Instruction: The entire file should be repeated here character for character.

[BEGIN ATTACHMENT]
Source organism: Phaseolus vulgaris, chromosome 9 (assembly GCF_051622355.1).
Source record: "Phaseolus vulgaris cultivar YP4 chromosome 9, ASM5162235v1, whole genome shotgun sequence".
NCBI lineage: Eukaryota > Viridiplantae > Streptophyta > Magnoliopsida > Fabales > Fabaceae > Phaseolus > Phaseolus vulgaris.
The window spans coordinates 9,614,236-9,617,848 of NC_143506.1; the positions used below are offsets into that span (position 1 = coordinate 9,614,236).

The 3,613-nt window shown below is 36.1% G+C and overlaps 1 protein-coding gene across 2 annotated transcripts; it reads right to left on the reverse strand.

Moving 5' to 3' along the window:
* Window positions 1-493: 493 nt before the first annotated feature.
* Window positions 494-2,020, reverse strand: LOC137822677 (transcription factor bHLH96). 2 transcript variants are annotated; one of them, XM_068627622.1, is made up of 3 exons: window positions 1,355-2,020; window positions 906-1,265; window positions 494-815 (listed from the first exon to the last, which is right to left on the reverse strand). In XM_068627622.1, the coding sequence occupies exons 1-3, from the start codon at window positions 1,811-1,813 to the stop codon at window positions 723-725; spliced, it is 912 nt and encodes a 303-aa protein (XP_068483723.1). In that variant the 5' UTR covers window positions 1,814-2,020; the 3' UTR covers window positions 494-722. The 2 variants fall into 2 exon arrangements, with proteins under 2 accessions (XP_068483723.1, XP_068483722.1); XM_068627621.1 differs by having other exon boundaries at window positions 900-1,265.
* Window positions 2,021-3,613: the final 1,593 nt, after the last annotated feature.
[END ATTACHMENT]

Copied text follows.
Source organism: Phaseolus vulgaris, chromosome 9 (assembly GCF_051622355.1).
Source record: "Phaseolus vulgaris cultivar YP4 chromosome 9, ASM5162235v1, whole genome shotgun sequence".
NCBI lineage: Eukaryota > Viridiplantae > Streptophyta > Magnoliopsida > Fabales > Fabaceae > Phaseolus > Phaseolus vulgaris.
The window spans coordinates 9,614,236-9,617,848 of NC_143506.1; the positions used below are offsets into that span (position 1 = coordinate 9,614,236).

The 3,613-nt window shown below is 36.1% G+C and overlaps 1 protein-coding gene across 2 annotated transcripts; it reads right to left on the reverse strand.

Moving 5' to 3' along the window:
* Window positions 1-493: 493 nt before the first annotated feature.
* Window positions 494-2,020, reverse strand: LOC137822677 (transcription factor bHLH96). 2 transcript variants are annotated; one of them, XM_068627622.1, is made up of 3 exons: window positions 1,355-2,020; window positions 906-1,265; window positions 494-815 (listed from the first exon to the last, which is right to left on the reverse strand). In XM_068627622.1, the coding sequence occupies exons 1-3, from the start codon at window positions 1,811-1,813 to the stop codon at window positions 723-725; spliced, it is 912 nt and encodes a 303-aa protein (XP_068483723.1). In that variant the 5' UTR covers window positions 1,814-2,020; the 3' UTR covers window positions 494-722. The 2 variants fall into 2 exon arrangements, with proteins under 2 accessions (XP_068483723.1, XP_068483722.1); XM_068627621.1 differs by having other exon boundaries at window positions 900-1,265.
* Window positions 2,021-3,613: the final 1,593 nt, after the last annotated feature.